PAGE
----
NASA Touchdown On Mars

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Once NASA's InSight Mars lander enters the Martian atmosphere and approaches the planet's surface, propulsive landing gear will slow the spacecraft down to about 5.5 mph (8.8 km/h) and safely set it down on the surface of the Red Planet. This image, taken at Lockheed Martin Space in Littleton, Colorado, shows several of the critical landing systems including the thrusters, lander legs and science deck. (NASA)

Once NASA's InSight Mars lander enters the Martian atmosphere and approaches the planet's surface, propulsive landing gear will slow the spacecraft down to about 5.5 mph (8.8 km/h) and safely set it down on the surface of the Red Planet. This image, taken at Lockheed Martin Space in Littleton, Colorado, shows several of the critical landing systems including the thrusters, lander legs and science deck. (NASA)

NASA’s InSight Lander is scheduled to set down on the surface of Mars on Monday, November 26th. As a fixed station, InSight will drill a probe 5 meters down into the rock to both temperature profile that part of the rock column and to listen very carefully for seismic activity the lander can use to characterize the interior of the planet. The goal of this project is to learn more about the formation and evolution of terrestrial planets, including Mars, by learning about the physical composition and tectonic activity of the planet.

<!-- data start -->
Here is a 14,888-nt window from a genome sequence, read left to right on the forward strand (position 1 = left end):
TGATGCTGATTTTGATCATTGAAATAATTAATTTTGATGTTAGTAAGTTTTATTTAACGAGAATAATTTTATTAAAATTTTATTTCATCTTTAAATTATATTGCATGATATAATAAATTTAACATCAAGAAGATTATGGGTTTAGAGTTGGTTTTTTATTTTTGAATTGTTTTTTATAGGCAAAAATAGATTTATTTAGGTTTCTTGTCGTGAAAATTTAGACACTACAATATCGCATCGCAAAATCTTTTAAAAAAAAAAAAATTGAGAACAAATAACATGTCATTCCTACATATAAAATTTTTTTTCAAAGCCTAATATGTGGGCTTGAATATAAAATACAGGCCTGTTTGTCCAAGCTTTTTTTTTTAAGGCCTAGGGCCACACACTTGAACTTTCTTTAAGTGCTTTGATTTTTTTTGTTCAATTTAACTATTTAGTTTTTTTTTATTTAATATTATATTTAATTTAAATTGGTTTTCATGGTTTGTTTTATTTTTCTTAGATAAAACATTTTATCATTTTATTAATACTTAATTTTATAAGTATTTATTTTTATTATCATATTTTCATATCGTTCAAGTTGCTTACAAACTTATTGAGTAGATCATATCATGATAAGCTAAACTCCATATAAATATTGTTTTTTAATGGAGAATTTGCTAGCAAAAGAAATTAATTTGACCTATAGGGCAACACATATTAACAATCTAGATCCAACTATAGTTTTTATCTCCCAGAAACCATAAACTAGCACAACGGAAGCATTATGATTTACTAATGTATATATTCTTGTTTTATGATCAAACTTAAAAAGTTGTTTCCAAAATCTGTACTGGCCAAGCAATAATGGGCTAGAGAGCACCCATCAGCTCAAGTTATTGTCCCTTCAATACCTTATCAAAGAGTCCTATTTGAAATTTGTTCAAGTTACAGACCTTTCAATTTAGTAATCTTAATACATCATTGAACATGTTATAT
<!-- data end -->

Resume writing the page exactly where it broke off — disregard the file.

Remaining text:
NASA celebrated the 20th anniversary of the International Space Station this week. It was Nov 20th 1998, when the first component was launched.
The ISS has been continuously occupied since Nov. 2, 2000. Current plans call for its continued operation through 2024.

For the first time, astronomers have detected that a possible gamma ray bath could come from a supernova candidate in our galaxy. This particular star, named Apep after the monstrous serpent deity and mortal enemy of the Egyptian sun god Ra, isn’t the only star ready to blow.
There are approximately 20 other stars within 8,000 light years that are in their final stages of evolution and are large enough to go supernova.

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